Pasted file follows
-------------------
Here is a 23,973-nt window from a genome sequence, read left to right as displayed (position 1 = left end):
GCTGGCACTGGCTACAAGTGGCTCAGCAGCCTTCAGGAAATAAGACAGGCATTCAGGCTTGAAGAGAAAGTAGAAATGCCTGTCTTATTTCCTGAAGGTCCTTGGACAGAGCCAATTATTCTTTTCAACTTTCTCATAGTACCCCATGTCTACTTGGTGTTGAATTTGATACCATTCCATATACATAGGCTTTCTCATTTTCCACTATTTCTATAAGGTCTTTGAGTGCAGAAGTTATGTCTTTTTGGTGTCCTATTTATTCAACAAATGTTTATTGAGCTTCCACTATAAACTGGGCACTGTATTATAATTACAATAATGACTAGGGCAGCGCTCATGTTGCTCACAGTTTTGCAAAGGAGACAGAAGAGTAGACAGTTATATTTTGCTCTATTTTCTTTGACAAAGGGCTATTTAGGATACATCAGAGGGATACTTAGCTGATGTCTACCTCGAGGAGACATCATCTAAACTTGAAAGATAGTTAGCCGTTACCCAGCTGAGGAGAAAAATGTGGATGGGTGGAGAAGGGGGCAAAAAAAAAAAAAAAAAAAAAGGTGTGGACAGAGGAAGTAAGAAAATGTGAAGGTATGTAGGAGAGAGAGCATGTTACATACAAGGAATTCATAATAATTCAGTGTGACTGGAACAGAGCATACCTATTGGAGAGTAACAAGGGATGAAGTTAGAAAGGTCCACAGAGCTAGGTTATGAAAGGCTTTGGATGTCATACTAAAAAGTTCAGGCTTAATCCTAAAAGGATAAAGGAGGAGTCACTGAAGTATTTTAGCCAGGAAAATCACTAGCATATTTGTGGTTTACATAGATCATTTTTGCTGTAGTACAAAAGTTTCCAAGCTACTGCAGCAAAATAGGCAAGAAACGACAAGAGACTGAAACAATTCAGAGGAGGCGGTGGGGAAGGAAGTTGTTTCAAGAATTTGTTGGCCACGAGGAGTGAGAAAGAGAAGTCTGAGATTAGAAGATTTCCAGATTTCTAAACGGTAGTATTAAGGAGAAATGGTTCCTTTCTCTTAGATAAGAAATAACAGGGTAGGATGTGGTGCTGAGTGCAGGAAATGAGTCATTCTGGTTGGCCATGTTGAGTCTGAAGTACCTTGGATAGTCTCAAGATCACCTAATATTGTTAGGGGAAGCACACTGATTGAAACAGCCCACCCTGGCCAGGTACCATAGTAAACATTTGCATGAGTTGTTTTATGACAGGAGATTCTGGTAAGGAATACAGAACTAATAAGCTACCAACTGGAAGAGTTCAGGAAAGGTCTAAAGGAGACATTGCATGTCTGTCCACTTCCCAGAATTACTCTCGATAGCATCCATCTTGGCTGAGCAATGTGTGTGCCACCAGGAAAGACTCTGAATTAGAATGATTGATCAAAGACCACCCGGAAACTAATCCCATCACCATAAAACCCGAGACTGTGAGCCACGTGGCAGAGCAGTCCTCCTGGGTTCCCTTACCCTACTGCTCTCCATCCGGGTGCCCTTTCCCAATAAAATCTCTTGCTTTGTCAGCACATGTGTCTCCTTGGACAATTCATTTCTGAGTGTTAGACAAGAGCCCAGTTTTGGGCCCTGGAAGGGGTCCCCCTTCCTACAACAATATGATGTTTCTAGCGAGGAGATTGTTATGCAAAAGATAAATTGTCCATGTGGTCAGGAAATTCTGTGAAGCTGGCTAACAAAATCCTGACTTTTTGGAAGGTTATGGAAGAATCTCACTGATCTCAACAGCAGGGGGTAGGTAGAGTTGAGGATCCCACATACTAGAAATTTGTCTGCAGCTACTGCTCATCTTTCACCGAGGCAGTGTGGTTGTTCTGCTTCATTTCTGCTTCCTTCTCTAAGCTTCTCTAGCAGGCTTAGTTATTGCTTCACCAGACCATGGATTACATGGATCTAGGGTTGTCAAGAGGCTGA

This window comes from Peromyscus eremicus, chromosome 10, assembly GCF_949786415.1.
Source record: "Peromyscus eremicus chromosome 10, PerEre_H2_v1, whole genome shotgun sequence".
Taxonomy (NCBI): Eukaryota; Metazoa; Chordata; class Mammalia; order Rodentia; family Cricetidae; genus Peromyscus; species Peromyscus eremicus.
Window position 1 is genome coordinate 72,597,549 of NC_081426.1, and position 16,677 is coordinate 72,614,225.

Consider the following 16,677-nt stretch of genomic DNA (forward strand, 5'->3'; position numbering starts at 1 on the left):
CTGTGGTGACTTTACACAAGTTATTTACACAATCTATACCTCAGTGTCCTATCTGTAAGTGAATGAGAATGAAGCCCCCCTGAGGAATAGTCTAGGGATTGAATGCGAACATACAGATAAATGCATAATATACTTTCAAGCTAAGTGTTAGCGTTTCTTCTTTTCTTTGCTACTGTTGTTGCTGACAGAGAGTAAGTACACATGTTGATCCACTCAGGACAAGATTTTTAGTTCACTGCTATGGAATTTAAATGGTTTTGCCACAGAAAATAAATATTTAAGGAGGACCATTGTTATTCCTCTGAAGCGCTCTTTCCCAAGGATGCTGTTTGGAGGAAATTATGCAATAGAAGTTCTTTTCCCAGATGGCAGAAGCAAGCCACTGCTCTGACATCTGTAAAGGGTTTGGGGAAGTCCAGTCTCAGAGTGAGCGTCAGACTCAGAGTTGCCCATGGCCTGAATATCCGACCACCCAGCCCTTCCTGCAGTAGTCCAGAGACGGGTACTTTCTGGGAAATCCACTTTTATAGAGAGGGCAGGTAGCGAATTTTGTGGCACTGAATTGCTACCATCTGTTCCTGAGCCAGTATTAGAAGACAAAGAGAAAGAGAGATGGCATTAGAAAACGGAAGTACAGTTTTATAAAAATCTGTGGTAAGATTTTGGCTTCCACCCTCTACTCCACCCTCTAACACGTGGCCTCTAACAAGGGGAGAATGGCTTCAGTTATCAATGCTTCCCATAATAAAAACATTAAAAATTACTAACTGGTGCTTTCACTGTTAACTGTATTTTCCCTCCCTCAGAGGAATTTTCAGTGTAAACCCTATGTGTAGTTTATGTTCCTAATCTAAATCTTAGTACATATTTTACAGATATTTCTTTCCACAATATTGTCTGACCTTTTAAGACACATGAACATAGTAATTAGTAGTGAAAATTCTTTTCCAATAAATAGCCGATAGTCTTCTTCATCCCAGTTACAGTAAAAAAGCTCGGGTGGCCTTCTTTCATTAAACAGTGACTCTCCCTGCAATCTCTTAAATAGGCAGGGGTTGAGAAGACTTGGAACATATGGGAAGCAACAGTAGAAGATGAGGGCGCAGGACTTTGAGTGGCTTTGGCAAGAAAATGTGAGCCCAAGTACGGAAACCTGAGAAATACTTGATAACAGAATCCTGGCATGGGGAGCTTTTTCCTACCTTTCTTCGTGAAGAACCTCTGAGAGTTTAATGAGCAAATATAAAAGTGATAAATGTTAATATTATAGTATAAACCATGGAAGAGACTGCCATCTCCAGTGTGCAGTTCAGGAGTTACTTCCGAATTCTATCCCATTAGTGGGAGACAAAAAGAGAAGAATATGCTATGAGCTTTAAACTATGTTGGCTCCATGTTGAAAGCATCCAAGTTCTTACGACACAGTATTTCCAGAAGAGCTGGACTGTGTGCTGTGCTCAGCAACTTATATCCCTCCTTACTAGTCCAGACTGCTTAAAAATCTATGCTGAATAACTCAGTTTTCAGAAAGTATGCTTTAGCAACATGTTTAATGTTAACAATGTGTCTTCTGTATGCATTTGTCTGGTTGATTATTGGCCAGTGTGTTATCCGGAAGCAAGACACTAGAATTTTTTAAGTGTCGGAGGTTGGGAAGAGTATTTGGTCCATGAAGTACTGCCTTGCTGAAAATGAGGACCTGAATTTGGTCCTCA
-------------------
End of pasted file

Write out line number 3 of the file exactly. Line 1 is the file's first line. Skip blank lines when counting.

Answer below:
This window comes from Peromyscus eremicus, chromosome 10, assembly GCF_949786415.1.